2. "Glyph" (8:42) (17.5/20)

3. "470 Nanometers" (5:53) opens up moving along at a pace more compatible with the past two Kayo Dot albums, the double entry of Toby's wispy voice and the violins effectively change that. In the third minute there is some stripping of the sound palette, revealing a cool bare, spaciousness. From here out each of the instruments add very idiosyncratic contributions--as if independent of the song's foundational groove. Interesting! (9/10)

4. "Scaffold of Digital Snow" (6:42) gently played bare-bones electric guitar and violin duet in a rever-bed soundscape over the first 2:25. So gorgeous, so meditative and transportive! Muted organ enters with long-held chords shifting behind the breathy vocals of guest Bridget Bellavia while accompanied by the Steve Jansen-like space drumming of Brian Chase. Wow! What a song! (15/15)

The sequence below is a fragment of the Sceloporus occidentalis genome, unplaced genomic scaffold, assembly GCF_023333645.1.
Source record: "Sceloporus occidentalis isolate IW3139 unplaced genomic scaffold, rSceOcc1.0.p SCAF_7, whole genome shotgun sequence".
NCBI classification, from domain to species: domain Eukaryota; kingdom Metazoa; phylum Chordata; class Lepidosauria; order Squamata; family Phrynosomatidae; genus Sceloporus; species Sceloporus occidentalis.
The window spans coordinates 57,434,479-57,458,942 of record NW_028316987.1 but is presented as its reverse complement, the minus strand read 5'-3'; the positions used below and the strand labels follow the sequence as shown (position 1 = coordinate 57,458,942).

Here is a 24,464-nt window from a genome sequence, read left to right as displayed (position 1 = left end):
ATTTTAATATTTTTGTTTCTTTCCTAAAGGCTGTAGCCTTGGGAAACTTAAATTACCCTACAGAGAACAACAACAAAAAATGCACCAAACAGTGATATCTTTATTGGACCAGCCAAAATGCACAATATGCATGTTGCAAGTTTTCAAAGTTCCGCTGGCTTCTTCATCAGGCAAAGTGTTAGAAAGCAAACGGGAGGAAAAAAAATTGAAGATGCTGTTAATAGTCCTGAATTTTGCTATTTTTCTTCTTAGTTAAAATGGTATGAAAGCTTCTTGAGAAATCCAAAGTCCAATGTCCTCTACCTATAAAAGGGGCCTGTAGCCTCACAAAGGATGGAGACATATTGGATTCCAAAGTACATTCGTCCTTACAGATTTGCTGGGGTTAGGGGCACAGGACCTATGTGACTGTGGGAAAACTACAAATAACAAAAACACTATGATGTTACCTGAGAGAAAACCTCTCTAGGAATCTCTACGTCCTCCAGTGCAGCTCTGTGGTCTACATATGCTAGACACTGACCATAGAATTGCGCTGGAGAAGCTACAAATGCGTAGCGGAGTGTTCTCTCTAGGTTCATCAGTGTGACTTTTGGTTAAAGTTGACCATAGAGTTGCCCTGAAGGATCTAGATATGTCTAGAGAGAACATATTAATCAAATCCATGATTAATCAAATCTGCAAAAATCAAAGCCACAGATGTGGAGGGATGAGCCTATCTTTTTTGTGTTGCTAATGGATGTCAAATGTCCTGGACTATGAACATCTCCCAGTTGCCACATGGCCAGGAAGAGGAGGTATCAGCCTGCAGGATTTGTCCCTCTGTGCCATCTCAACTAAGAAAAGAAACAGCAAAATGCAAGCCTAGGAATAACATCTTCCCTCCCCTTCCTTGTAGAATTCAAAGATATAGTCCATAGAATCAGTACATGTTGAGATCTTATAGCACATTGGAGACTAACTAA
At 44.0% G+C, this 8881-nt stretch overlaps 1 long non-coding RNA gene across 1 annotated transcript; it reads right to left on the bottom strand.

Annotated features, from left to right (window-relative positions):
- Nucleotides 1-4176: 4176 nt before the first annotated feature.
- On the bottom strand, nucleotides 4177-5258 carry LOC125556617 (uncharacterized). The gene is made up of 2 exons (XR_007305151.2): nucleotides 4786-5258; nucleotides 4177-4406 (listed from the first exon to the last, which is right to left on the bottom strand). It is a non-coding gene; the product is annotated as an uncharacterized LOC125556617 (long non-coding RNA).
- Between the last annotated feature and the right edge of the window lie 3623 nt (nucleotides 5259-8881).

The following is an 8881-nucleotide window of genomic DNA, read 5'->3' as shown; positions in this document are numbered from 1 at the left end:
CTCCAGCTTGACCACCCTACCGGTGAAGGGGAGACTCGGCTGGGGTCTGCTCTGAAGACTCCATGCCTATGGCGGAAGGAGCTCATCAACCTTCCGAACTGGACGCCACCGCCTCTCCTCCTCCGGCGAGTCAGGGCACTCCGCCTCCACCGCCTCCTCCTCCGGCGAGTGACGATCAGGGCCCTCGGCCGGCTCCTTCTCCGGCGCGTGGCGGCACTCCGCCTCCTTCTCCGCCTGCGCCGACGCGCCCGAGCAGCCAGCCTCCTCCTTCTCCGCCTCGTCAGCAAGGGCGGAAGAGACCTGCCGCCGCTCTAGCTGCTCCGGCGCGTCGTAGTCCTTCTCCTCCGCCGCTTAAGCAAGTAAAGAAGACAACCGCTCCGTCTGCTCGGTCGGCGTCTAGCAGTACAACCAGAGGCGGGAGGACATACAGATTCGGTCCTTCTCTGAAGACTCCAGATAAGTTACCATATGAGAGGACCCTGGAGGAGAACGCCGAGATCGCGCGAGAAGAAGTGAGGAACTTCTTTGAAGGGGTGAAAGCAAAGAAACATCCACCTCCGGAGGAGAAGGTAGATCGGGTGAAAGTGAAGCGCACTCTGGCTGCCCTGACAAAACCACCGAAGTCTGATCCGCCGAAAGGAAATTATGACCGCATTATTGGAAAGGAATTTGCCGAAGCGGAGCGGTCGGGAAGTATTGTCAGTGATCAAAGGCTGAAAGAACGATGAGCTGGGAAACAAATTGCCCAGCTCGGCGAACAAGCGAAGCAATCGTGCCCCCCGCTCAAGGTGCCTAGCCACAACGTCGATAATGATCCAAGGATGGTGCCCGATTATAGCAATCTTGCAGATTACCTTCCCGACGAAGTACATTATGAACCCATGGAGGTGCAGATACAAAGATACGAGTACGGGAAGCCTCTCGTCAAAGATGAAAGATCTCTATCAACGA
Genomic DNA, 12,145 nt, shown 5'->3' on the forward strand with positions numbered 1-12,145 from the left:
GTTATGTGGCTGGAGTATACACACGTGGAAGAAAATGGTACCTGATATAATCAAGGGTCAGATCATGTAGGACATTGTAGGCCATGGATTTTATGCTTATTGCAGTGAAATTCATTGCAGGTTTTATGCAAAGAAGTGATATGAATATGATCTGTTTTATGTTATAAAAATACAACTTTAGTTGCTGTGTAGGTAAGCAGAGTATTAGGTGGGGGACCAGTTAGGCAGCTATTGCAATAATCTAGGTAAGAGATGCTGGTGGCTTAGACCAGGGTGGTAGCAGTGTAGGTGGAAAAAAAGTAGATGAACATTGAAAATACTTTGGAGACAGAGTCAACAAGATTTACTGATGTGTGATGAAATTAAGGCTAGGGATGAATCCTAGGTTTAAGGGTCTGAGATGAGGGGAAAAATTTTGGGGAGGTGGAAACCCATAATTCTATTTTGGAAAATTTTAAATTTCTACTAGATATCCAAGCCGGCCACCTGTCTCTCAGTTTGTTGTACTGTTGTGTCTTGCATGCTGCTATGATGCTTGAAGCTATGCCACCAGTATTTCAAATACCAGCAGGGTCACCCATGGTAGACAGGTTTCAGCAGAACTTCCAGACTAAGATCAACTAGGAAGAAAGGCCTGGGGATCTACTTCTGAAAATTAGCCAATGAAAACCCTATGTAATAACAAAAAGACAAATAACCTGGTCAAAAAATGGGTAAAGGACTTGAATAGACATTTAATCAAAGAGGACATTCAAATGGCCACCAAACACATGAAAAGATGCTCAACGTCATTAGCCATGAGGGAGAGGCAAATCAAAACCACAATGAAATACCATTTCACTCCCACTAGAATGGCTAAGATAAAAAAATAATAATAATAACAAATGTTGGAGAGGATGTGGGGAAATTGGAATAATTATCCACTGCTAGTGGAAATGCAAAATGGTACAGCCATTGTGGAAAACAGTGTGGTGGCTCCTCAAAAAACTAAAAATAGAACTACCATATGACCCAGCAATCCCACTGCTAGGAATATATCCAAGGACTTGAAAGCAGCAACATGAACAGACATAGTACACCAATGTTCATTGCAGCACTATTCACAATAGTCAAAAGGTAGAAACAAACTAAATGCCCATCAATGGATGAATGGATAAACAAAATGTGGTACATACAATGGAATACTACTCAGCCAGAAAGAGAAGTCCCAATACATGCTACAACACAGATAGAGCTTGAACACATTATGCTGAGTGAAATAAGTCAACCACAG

5. "Smoke-Scented Mycelium" (7:38) very close to the Part the Second sound and feel with a little deeper bass pedal-like low end and jazzier drumming. A little too monotonous and drawn out--despite the interesting lyrics, peaceful ambiance, and screeching violin work in the background. (12.5/15)

6. "The Knot" (4:12) piano and keening violin accompany Toby's plaintive vocal. Very mature, sophisticated song for such a bare-bones construction. Toby's all grown up now! Wow! Stunning! (9.5/10)

Total time 43:44

Nice drumming throughout, Brian--kind of the back bone to the album.

Five stars; a masterpiece of progressive rock music and one of the top five Toby Driver albums ever!

Report this review (#2238338)
Posted Monday, July 15, 2019 | Review Permalink